Solid-State Drives
The solid-state drive (SSD) performs the same function as a hard disk: long-term storage. Maximum capacity is currently around 1 TB.

Flash Drives
The USB flash drive serves as a portable and removable storage solution. Maximum capacity is currently around 256GB.

Optical Disc (CD/DVD-ROM)
An optical disc is another form of portable and removable storage. Maximum capacity is currently 900MB for CDs and 50GB for DVDs.

terms to know
Hard Disk
The location for long-term data storage when the computer is turned off, and where data is retrieved from when the computer is turned on.
Solid-State Drive (SSD)
Form of data storage that uses flash memory; all data is stored on a microchip.
Flash Drive
Form of data storage that attaches to the USB connector on PCs.
Optical Disc
A form of removable storage media that stores data on the surface of the disc.


summary
As data is generated by a computer, there must be sufficient space in which to store it. Various types of storage media are available, each with their own storage capacities, pros, and cons.

Source: Derived from Chapter 2 of “Information Systems for Business and Beyond” by David T. Bourgeois. Some sections removed for brevity. https://www.saylor.org/site/textbooks/Information%20Systems%20for%20Business%20and%20Beyond/Textbook.htm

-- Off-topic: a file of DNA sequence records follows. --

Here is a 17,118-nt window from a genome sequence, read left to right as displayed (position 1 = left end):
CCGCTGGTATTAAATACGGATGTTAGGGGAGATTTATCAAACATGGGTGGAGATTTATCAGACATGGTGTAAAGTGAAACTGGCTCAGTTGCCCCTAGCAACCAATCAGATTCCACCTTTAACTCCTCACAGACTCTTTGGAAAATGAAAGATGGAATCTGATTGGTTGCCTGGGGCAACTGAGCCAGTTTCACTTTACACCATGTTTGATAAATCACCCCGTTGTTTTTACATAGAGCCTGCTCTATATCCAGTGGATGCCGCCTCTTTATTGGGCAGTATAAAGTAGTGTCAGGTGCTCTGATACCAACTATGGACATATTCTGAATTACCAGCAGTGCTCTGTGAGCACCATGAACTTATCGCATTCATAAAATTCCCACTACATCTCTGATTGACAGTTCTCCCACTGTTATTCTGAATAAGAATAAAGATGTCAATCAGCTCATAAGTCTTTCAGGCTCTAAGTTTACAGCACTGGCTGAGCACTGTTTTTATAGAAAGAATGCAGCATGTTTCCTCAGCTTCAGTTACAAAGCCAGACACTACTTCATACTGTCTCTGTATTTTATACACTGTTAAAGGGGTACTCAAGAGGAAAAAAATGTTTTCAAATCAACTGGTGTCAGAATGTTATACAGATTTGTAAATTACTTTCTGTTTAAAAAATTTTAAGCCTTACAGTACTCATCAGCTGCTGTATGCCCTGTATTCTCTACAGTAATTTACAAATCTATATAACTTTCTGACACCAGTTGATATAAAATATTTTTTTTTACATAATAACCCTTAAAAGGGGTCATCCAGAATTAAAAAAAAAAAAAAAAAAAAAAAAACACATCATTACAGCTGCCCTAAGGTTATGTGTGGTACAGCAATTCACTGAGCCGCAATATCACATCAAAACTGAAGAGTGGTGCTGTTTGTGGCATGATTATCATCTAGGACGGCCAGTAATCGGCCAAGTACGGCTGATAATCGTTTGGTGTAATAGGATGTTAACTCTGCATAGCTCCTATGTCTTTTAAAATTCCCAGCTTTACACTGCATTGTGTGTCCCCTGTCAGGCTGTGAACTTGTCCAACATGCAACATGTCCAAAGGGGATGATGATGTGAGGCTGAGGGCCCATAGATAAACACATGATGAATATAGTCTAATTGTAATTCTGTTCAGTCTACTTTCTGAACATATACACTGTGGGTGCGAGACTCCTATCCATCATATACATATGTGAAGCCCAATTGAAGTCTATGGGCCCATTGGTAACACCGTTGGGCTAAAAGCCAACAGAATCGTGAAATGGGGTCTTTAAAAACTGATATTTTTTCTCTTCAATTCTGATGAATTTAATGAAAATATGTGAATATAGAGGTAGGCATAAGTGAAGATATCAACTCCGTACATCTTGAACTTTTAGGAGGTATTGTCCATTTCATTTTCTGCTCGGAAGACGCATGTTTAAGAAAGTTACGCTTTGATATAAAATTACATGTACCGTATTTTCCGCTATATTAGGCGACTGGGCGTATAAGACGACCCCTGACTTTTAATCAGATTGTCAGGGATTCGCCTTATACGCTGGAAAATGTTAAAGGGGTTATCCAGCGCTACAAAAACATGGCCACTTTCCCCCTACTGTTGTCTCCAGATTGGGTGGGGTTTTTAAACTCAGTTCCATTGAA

Terms to Know
Bit

A contraction of "binary digit;" a digit containing either a 0 or 1.

Byte

A unit of digital data, containing a string of eight binary units (0s or 1s).

Flash Drive

Form of data storage that attaches to the USB connector on PCs.

Hard Disk

The location for long-term data storage when the computer is turned off, and where data is retrieved when the computer is turned on.

Hard Disk Controller

A hard disk component that enables the CPU to access, modify, read, and write data to and from the hard disk, CD-ROM, and any other drive.

Optical Disc

A form of removable storage media that stores data on the surface of the disc.

Solid-State Drive (SSD)

Form of data storage that uses flash memory; all data is stored on a microchip.